A vinyl tablecloth—any size—comes in handy for all kinds of woodworking jobs. (We bought our 4-ft.-square one at a discount store for $5.) Put it under boards you’re gluing together. Any glue drips will easily peel off the plastic surface after they dry. Or place the tablecloth as a thin cushion under workpieces you’re sanding and finishing, and use it as a protective barrier between the workbench and project parts when you’re tapping that next masterpiece together. Many thanks to reader Kate Gallivan for serving us this tip.
Storable, Portable Turntable
If you do a lot of spray painting and finishing but don’t have room for a permanent finishing bench, give this turntable a spin. It’s surprisingly sturdy, and because it rotates, you can get to all sides of your project while standing in one spot. It’s lightweight, so it can easily be taken outside. When you’re done, just unscrew the pipes from the flanges and store all the parts out of the way in the corner of your shop. The pipe parts are available at home centers, hardware stores and plumbing stores. Don’t try to use pipes with diameters other than 1 in. and 1-1/4 in. These are the only pipe diameters that telescope together well. The plywood top is 36 in. in diameter and the base is 24 in. in diameter. The total cost of the turntable, including the plywood, is about $40. Our thanks to Michael Dresdner for this tip.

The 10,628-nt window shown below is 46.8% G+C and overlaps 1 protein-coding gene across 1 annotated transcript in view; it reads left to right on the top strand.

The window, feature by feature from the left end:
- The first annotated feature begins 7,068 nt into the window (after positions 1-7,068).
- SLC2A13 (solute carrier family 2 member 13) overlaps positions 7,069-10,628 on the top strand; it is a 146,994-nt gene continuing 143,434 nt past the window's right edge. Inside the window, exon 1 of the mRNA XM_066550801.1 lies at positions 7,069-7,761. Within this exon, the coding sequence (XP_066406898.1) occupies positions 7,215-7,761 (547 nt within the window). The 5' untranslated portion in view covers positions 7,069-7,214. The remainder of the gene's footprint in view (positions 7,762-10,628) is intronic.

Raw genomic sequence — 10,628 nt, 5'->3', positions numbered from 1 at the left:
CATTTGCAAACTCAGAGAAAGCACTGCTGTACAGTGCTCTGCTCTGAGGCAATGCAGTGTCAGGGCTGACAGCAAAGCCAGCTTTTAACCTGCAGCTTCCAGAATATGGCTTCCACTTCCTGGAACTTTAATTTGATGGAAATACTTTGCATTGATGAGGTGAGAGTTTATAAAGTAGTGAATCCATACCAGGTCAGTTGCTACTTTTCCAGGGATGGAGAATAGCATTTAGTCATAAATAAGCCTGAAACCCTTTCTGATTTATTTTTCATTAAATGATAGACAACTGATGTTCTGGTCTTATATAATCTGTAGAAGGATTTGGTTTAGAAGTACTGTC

On-the-Go Paint Shield
Thanks to reader Bill Chamberland’s great tip, we’ll be spending a lot less time applying masking tape and more time painting trim and baseboard molding. Firmly press a wide-blade drywall knife alongside the trim or molding and brush on the paint. Excess paint goes on the top side of the knife if you press it down firmly, but it’s smart to check the underside occasionally while you work and wipe the knife clean as needed with a solvent- or water-moistened rag.